An enthusiastic party giver, Olson was also the cook at the many parties he gave at his house. According to the Los Angeles Times, he was not averse to bending the Academy rules during Oscar season. In 1987, he made 50 copies of the small independent film “Anna,” starring Sally Kirkland one of his clients, and handed them to select Academy members and major journalists. Kirkland was nominated for best actress.
Born in Fargo, North Dakota in 1934, Olson began in Hollywood as an industry journalist. He served as West Coast editor for Boxoffice magazine and worked at Daily Variety as a reporter and reviewer before becoming publicity director of the Walter Mirisch indie production company. According to Variety, he was “key” to the founding of the Los Angles Drama Critics Circle.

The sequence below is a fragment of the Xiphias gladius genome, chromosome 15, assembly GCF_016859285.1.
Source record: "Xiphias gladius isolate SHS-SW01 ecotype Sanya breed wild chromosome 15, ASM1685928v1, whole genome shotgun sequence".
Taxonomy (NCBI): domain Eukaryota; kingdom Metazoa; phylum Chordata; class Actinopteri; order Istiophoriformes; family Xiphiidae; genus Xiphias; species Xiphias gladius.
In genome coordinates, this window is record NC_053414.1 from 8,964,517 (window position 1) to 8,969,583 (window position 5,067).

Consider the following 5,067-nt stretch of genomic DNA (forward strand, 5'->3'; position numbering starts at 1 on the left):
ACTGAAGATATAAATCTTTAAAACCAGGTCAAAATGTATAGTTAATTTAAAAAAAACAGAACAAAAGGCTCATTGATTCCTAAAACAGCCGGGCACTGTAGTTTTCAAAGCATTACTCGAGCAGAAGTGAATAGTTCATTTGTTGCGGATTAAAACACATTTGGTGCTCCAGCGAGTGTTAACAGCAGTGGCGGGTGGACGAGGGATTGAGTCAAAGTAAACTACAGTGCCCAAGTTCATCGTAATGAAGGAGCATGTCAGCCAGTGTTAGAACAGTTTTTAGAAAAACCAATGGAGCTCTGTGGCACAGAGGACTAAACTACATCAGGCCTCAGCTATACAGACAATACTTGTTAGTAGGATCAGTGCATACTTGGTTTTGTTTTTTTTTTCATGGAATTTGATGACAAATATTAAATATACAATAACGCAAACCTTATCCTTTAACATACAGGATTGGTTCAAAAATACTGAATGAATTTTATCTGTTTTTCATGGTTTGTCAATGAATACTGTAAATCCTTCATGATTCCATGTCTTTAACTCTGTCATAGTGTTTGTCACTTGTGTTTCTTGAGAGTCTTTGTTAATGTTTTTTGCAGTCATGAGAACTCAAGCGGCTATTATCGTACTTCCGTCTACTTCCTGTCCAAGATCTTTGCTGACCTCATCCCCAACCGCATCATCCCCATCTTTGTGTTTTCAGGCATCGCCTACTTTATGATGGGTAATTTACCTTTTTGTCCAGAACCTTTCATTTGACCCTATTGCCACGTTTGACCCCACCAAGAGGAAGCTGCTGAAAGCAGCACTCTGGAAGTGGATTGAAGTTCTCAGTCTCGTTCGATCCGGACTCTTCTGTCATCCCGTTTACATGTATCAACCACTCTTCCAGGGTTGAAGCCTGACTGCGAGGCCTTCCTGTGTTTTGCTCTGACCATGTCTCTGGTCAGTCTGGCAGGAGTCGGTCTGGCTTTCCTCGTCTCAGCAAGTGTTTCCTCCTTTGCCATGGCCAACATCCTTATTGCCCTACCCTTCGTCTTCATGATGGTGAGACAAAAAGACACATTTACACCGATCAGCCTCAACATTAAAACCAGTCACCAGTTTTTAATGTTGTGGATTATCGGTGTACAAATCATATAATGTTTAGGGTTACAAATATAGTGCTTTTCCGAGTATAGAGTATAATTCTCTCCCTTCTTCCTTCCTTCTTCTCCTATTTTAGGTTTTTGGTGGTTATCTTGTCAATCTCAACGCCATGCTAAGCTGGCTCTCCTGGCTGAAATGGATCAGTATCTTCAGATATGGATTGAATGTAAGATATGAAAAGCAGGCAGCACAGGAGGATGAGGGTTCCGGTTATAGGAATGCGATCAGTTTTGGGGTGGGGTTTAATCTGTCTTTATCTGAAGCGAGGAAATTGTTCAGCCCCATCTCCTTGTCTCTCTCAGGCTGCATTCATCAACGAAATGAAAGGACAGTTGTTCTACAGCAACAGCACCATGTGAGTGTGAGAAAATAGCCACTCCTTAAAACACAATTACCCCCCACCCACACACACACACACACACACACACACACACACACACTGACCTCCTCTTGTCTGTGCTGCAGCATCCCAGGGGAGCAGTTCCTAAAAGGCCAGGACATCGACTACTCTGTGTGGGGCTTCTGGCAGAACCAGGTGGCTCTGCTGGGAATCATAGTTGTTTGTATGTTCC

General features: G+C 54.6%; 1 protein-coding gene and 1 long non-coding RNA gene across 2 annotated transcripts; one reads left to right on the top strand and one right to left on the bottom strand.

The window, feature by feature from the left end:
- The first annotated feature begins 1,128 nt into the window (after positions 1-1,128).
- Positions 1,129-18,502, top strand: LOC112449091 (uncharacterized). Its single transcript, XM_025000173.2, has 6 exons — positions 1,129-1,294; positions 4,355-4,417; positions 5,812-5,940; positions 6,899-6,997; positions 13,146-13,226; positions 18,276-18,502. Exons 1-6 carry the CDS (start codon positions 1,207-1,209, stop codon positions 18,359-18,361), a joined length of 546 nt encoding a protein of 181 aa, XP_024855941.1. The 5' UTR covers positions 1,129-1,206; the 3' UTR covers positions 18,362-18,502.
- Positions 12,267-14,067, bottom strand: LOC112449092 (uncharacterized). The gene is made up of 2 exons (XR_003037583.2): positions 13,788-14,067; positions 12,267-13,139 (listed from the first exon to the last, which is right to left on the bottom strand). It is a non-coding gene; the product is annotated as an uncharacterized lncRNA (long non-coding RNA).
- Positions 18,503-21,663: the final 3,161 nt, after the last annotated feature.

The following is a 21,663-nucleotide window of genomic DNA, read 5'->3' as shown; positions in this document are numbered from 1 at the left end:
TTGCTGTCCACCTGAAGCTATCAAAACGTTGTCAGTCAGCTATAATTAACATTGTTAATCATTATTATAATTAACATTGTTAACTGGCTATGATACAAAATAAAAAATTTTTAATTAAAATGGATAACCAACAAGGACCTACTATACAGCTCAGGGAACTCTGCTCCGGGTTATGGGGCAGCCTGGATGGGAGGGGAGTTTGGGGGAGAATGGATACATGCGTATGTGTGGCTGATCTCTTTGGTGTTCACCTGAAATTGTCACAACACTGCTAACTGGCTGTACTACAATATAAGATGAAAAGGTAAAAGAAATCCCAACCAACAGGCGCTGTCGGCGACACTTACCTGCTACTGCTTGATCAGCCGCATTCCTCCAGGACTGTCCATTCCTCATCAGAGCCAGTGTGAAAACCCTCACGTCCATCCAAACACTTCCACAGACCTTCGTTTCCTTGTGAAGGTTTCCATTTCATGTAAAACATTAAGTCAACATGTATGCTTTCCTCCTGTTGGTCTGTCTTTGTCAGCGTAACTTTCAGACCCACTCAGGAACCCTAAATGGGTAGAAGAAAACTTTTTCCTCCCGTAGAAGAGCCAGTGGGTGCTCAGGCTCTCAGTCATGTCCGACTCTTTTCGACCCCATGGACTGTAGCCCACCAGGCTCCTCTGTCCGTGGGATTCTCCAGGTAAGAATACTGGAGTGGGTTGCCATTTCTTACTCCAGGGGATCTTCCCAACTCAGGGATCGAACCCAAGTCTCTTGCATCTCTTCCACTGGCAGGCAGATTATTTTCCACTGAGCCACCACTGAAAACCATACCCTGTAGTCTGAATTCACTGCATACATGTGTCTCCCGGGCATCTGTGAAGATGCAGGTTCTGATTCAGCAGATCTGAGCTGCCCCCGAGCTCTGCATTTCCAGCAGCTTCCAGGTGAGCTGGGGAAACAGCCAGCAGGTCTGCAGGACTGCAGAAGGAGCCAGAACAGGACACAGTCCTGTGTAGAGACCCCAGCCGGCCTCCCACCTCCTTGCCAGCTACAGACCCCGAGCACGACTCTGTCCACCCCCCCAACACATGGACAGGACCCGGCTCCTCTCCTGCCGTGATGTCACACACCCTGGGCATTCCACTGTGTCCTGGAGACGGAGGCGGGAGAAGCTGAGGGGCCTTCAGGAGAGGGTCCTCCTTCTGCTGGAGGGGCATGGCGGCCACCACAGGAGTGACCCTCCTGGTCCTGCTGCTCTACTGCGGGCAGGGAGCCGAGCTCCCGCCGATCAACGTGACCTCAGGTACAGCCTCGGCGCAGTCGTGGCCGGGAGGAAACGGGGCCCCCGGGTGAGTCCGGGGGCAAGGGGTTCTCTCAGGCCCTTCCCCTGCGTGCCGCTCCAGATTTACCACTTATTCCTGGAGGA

When he moved to Hollywood in 1951, Olson joined the Mattachine Society, one of the early gay rights organizations. After Hudson’s death, he was active in AIDS fund-raising and in the Actors Fund, a human services organization.
On July 12, Shirley MacLaine presented to Olson the Actors Fund Medal of Honor, the organization’s highest award. “He was not only an ace publicist but also a true friend to me and to so many in need in our industry,” Ms. MacLaine said on Thursday. “A great, loyal and generous man.”
Olson is survived by his partner of more than 30 years, Eugene Harbin. The couple were married in 2008.